Thursday, 8 November 2012

The Top 100 Songs Of The 90's Part 4 (24 - 1)

24. Pantera - "Cowboys From Hell"

I don't think i'll ever get sick of the guitar riffs in this song. Simply remarkable. Pantera was part of the rush of metal groups who were buried under the hair and glam rock of the 80's who finally emerged victorious in the early 90's.  The group suffered from many internal problems and squabbles between band mates and struggled to get through the decade eventually permanently dissolving in the early 2000s.

23. Lenny Kravitz - "It Ain't Over 'Til It's Over"

People tend to forget about Lenny Kravitz when it comes to great artists from the 90's. Here was a guy who would tell it like it is and also knew his way around a guitar. "It Ain't Over 'til It's Over" is his shining moment. Written during his ongoing rocky relationship with Lisa Bonet, the song has Lenny's heart spilled all over it and I think many of us can relate to the message. Is it just me or does he look hung over in the video?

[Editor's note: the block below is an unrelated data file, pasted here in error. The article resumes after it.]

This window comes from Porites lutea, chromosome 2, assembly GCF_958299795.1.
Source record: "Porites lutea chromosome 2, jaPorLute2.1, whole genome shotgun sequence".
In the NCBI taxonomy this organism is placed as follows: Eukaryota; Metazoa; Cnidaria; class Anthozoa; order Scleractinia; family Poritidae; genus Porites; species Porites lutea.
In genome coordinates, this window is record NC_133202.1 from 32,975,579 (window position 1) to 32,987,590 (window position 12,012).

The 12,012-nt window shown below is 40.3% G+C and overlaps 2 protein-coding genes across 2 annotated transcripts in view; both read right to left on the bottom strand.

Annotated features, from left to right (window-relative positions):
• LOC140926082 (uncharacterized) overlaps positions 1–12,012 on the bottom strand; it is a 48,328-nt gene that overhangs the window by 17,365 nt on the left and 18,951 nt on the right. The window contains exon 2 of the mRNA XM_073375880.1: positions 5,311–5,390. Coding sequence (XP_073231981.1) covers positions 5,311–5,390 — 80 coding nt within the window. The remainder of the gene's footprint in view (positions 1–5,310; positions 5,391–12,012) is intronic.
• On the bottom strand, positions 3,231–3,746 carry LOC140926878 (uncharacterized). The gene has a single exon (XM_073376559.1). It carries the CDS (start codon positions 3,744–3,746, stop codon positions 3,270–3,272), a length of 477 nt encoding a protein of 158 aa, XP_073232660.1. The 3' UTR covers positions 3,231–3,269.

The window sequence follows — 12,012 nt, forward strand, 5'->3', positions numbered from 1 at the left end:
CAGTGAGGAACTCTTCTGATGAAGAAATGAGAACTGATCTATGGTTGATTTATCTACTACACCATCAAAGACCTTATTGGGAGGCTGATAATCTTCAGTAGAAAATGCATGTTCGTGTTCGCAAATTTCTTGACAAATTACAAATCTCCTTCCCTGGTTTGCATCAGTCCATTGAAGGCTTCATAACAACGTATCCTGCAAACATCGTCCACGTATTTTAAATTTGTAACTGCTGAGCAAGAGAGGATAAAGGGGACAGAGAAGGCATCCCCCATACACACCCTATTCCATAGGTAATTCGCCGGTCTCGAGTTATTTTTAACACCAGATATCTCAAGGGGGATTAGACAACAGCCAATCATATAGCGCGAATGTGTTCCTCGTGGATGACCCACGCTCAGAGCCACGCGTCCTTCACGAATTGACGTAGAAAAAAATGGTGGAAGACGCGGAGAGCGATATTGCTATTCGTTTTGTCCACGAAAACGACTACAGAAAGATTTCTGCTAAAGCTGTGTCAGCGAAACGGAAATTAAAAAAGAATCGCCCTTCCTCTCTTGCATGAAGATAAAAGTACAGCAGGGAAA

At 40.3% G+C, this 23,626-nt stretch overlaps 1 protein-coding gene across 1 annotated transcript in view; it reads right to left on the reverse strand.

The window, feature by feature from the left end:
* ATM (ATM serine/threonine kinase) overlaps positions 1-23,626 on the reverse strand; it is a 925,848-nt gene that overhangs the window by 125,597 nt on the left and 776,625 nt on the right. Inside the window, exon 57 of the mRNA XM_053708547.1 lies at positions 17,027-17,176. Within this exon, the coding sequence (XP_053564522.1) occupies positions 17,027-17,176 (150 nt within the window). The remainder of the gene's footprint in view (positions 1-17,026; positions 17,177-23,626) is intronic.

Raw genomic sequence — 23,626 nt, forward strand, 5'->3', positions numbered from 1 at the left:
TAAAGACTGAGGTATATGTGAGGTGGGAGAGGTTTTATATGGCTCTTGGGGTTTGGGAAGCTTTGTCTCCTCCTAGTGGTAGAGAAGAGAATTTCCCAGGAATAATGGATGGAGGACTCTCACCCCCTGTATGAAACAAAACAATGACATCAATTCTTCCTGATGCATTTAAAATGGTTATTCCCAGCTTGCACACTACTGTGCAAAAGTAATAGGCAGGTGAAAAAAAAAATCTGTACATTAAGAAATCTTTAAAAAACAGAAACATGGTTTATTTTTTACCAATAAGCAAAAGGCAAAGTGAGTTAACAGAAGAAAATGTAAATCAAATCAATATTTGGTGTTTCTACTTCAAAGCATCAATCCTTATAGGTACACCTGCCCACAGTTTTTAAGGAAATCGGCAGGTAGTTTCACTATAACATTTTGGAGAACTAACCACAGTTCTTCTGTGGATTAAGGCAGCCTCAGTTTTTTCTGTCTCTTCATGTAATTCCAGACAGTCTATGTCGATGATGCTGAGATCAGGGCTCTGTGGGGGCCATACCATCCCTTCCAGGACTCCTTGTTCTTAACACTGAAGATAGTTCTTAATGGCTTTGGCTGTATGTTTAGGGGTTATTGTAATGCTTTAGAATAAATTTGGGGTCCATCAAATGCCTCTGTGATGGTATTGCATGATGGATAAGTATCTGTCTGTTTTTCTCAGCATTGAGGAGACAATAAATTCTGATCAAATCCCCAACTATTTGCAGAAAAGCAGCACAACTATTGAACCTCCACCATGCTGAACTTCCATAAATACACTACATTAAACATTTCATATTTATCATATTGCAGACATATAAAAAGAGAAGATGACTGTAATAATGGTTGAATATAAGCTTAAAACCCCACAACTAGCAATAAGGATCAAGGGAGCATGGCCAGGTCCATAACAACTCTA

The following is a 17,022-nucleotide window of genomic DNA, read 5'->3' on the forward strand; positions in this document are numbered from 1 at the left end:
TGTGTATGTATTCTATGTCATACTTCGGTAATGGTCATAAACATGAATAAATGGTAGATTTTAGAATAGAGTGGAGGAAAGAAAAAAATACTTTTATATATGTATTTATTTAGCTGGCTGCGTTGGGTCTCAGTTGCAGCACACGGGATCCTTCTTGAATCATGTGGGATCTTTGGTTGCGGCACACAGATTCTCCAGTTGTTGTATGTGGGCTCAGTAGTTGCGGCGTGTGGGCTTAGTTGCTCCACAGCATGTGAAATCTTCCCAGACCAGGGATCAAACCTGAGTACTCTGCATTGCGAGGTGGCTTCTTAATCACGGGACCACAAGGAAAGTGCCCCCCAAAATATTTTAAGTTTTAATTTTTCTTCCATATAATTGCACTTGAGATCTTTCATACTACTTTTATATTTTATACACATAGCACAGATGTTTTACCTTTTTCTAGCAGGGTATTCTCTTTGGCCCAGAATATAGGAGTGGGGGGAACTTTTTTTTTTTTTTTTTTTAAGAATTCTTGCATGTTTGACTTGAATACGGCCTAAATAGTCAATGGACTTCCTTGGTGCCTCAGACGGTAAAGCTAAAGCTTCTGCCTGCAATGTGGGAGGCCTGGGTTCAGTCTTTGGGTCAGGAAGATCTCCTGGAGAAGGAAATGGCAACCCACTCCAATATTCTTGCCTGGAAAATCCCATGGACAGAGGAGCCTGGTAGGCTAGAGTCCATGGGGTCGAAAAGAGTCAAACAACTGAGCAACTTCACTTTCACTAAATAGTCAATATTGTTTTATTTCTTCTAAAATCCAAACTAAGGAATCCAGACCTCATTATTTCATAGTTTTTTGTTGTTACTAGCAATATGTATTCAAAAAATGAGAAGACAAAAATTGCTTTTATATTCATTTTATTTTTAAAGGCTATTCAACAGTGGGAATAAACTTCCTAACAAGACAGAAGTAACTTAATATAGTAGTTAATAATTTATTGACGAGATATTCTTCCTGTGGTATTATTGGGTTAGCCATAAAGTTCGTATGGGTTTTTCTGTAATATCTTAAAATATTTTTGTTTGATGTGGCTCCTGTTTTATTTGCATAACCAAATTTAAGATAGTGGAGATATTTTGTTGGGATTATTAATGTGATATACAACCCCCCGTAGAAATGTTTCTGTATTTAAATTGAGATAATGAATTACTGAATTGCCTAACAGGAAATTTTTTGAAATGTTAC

22. Stereophonics - "Hurry Up And Wait"

This list was not easy for me....I have several regrets and mistakes as I look back on the songs gone by. I knew early on that Stereophonics would be high on the list, but one of the toughest decisions was selected which track to include. I hope I did right thing.

21. Blur - "There's No Other Way"

Long before "Song 2" Blur were a mainstay atop the UK charts. Their second release from their 1991 debut was a groovy throwback song that was a mixture of alternative and dance. Blur struggled to break through in North America, their toiling and patience would soon pay off when the 'yanks eventually noticed them in 1997.

20.  Rammstein - "Engel"

I love the momentum of this song. It's almost impossible not to get primal and show your appreciation for the metal infused "Engel" through slam-dancing and moshing. Geesh, it's people still mosh anymore?

19. Green Day - "Bab's Uvula Who?"